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Your Information and the Black Market

posted on: Thu Sep 03 2015

data breachWhether it’s through the news or a personal letter from a business, we’re constantly learning about new data breaches. A record 1,500 significant data breaches were reported in 2014 a 78 percent increase over the previous year, and often times it takes awhile for business and organizations – let alone their customers – to realize a breach has occurred. According to a recent Verizon report on cybersecurity, about half of cyber attacks take a month or longer to discover. Following the announcement of a breach come the apologies and promises of new security systems and ID monitoring membership services to consumers. But what actually happens to all of that stolen information?

Fraudsters take this data to the “dark web,” selling it for all its worth on the black market. The abundance of data makes it easier to get and cheaper to use. Credit card numbers are one of the most readily available pieces of data on the market, and can sell for less than, say, a “World of Warcraft” account, which isn’t as easy to come across. With an arsenal of compromised accounts, identities, and social engineering, the market to buy this data is growing at an alarming rate. It’s not just about one Social Security Number or address being stolen – they’re being put together in different combinations by cybercriminals as part of their evolved methods of stealing data and creating new ways of committing fraud.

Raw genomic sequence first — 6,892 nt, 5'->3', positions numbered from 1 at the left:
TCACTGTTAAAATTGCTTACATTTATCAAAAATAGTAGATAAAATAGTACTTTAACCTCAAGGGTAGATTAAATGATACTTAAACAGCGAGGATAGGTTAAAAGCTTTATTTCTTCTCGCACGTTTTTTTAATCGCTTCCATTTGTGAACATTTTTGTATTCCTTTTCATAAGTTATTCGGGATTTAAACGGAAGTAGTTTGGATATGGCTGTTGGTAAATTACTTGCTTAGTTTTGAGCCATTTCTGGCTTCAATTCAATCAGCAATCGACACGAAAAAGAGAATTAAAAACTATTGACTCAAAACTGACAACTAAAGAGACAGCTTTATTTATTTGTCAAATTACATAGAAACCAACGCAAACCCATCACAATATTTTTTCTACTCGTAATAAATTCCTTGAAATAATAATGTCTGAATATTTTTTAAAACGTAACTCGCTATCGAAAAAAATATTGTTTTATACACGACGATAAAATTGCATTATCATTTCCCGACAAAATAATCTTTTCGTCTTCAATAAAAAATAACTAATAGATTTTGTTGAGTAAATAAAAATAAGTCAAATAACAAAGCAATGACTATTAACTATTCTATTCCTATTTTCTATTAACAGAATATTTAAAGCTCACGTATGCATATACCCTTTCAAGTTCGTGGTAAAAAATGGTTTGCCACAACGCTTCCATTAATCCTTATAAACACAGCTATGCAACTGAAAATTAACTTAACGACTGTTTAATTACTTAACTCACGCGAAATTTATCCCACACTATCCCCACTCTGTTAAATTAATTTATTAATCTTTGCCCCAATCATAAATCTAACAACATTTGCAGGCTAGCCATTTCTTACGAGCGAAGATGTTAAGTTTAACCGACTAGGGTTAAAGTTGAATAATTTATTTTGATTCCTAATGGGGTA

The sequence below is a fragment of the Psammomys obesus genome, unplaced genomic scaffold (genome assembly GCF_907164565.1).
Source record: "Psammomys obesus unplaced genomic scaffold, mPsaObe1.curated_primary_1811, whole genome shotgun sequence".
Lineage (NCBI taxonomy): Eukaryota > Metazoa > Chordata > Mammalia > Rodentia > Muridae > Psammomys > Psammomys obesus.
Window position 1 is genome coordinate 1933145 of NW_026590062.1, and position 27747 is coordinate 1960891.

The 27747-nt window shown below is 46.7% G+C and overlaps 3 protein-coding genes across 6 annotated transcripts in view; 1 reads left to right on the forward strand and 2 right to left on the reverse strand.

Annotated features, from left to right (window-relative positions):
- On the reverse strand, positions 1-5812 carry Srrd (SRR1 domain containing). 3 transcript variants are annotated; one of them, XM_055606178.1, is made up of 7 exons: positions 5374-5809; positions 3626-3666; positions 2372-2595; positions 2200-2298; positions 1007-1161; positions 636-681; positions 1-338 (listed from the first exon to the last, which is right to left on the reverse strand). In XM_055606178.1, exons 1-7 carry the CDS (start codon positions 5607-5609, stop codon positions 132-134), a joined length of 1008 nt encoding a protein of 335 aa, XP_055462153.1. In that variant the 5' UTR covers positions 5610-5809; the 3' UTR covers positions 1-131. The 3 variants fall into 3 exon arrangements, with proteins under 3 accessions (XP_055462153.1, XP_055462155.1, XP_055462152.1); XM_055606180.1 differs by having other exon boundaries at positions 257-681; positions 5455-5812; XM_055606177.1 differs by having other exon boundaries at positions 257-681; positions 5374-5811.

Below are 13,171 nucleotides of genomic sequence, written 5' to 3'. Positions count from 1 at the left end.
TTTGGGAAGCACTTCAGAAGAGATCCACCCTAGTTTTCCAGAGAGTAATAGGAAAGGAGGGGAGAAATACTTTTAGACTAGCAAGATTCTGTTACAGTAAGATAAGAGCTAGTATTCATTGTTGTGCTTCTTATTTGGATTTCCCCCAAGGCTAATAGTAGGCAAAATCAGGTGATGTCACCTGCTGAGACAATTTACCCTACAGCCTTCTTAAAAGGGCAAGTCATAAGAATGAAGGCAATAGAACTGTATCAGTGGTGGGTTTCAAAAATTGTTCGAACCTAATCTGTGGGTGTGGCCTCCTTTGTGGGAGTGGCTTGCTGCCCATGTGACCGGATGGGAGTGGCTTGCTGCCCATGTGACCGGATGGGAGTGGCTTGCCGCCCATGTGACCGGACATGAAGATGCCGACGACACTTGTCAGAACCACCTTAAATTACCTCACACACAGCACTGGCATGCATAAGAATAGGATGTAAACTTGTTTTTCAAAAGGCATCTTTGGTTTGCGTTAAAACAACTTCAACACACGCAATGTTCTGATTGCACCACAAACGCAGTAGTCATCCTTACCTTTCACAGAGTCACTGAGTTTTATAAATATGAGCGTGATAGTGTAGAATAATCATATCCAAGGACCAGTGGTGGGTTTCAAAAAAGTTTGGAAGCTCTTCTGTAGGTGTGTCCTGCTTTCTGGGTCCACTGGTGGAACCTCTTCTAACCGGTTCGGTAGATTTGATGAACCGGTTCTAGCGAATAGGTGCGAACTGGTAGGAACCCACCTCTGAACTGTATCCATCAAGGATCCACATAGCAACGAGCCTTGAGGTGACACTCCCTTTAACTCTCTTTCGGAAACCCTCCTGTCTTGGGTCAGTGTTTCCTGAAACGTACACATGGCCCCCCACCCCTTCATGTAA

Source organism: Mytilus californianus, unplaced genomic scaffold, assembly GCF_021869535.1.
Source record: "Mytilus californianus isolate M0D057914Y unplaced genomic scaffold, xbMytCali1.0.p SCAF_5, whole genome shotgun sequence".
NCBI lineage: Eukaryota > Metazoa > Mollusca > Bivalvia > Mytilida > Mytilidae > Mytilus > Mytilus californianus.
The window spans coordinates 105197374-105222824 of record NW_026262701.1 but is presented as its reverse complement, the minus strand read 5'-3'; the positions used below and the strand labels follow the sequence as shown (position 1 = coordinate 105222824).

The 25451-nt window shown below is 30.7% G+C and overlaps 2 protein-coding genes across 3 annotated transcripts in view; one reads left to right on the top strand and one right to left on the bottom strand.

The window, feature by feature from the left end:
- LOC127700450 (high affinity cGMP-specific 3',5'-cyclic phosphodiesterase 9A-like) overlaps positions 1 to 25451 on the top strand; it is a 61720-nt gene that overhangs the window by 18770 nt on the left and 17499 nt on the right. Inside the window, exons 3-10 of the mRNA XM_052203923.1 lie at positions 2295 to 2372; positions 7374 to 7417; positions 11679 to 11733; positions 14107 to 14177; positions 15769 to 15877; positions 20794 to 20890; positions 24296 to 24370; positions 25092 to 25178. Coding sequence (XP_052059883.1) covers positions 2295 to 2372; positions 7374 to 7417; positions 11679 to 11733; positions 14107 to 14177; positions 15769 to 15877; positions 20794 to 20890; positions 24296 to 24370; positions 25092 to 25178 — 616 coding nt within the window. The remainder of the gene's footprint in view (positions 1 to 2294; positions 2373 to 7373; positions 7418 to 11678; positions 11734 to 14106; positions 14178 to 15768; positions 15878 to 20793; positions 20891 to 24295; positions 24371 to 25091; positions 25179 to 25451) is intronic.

Whether it’s financial, health, or retail, a variety of industries have experienced data breaches. That also means fraudsters have a variety of information at their disposal, including phone numbers, addresses, passwords, online accounts, and more. Depending on the kind of data breach, your health records, texts, and IP locations can even be accessed. Fraudsters are able to cull through this information, along with your digital footprint, to package together details for authentic identities, selling all these on the market anywhere from $1 to $450.

Criminals have even gone as far as putting together synthetic identities, where they take real pieces of information from different identities to create a new, fictional identity that can’t be traced back to a real customer name. They then use this identity to make purchases and open new accounts. Fraud doesn’t necessarily happen immediately after a synthetic identity is created – a fraudster may gain trust by building good credit history before going on that spending spree. Even more challenging for businesses, most fraud and security filters aren’t sophisticated enough to detect synthetic identities because it draws from real information.

The influx of information out there and the fast pace at which cyber criminals can move means that consumers need to take a close look at all their personal accounts, credit reports, and statements. For businesses, that means only two types of businesses exist now: those that have been hit by fraud and those that will be hit by fraud. They need to have the right security systems in place not only to protect their business and customer information, but also the infrastructure to detect when fraudulent transactions are being attempted. Fraudsters move quickly – so you better move even quicker.